Arriving in Cape Town. The flight from New York was more than 15 hours long, then another 2 hours going from Johannesburg to Cape Town. With customs and waiting at the gates, a very long day.
Here are the intrepid Tobey travellers on top of Table Mountain. It's very distinctive skyline made it easy for navigators to know their location, so this is where the original Dutch settlers built their colony. It's faint in the photo, but Table Bay and Cape Town are in the background.
We took a tour of a shanty town, or township, outside of Cape Town. There are hundreds, maybe thousands of little shacks like this filled with people. Unemployment is around 60 percent here, but even these guys were friendly. Walking by, I asked if I could take their pictures and got thumbs up.
My sister Christina with some school kids in the township. These kids swarmed all over us as soon as we arrived. They live in shanties, and love to get their pictures taken and to see themselves on the LCD screen. They grab your hands and want to be picked up or swung around. Wonderful place to visit, would be even better to stay and help.
This woman invited us into her home in the township. Originally, these small apartments housed only men, who were migrant labor under apartheid. Now, large families live in the two bedrooms. Everyone was very friendly, and happy to have their pictures taken.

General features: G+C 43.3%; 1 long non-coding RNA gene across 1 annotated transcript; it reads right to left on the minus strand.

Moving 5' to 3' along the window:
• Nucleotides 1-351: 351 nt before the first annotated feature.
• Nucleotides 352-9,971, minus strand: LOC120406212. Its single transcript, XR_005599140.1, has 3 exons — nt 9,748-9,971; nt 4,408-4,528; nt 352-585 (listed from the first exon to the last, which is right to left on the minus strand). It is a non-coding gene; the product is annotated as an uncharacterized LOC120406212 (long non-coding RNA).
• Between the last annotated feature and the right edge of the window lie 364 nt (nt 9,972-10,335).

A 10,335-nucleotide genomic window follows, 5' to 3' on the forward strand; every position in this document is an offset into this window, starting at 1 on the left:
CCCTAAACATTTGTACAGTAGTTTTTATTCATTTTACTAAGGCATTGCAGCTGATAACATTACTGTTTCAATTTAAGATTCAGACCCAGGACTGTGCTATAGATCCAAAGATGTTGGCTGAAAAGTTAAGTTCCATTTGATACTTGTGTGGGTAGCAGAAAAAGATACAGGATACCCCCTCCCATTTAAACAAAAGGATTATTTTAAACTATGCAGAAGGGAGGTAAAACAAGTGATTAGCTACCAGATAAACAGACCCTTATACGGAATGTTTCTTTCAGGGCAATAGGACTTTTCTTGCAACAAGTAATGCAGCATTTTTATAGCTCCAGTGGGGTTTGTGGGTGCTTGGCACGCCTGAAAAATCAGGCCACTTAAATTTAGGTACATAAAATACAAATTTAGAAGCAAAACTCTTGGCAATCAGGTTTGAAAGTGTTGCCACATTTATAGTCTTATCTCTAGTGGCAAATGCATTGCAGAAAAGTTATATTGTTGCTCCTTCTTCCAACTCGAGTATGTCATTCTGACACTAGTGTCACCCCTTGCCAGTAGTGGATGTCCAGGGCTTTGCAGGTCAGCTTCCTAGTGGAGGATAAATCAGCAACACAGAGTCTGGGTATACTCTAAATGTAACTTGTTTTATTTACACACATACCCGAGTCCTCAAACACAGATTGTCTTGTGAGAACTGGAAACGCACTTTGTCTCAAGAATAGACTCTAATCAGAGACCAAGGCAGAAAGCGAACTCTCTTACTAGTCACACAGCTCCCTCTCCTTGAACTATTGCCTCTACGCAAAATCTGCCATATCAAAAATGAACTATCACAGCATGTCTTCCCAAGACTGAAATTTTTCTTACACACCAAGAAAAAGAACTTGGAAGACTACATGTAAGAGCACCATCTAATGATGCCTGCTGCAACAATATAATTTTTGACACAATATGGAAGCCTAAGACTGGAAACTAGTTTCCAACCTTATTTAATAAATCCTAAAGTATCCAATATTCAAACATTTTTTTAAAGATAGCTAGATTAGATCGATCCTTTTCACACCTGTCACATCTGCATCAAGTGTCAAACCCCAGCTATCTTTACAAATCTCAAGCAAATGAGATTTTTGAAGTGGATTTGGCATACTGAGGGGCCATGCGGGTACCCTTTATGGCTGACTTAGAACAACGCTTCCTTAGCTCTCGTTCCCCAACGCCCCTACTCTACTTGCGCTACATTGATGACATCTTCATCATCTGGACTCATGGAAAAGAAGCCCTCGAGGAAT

A cub at the Cheetah sanctuary. He's not after me, just just wants to join his two brothers!
There are road signs warning drivers of the Baboon danger. I shot this fella through the window of the bus, right on the side of the road. They like to raid cars, and even steal backpacks off the hikers.
Ostrich chicks shot through the window of the bus. We passed an ostrich farm earlier, but these guys and their nearby parents are wild and living in the Cape of Good Hope park. Abrood is usually half a dozen or more, but this family was Mom, Dad and two chicks.
Here we are at the most South-Western point of Africa. Behind us is 'False Bay', which tricked ship captains into thinking they had rounded Africa. The Southern most point is just the other side of the bay.
The first European to sail around the cape got caught in a storm off Namibia. His little ship was blown far to the south, and sailing north he encountered this cape, which he named the 'Cape of Storms'. When the Portugese crown wanted to send other ships to find a route for the Indian spice trade, they did not think that name would encourage the navigators and captains, so they renamed it the 'Cape of Good Hope'!
These little guys are part of the Boulder Beach colony of African penguins. I don't know if four are enough to make up a raft of penguins, but there are dozens just behind me as I took the picture. It was warm and comfortable here, not like 'March of the Penguins' at all.
Don't know what kind of bird this is, but he's on a protea flower. We're in the Kirschenbosch gardens, where native plants are preserved. This was our last stop before heading to Kenya!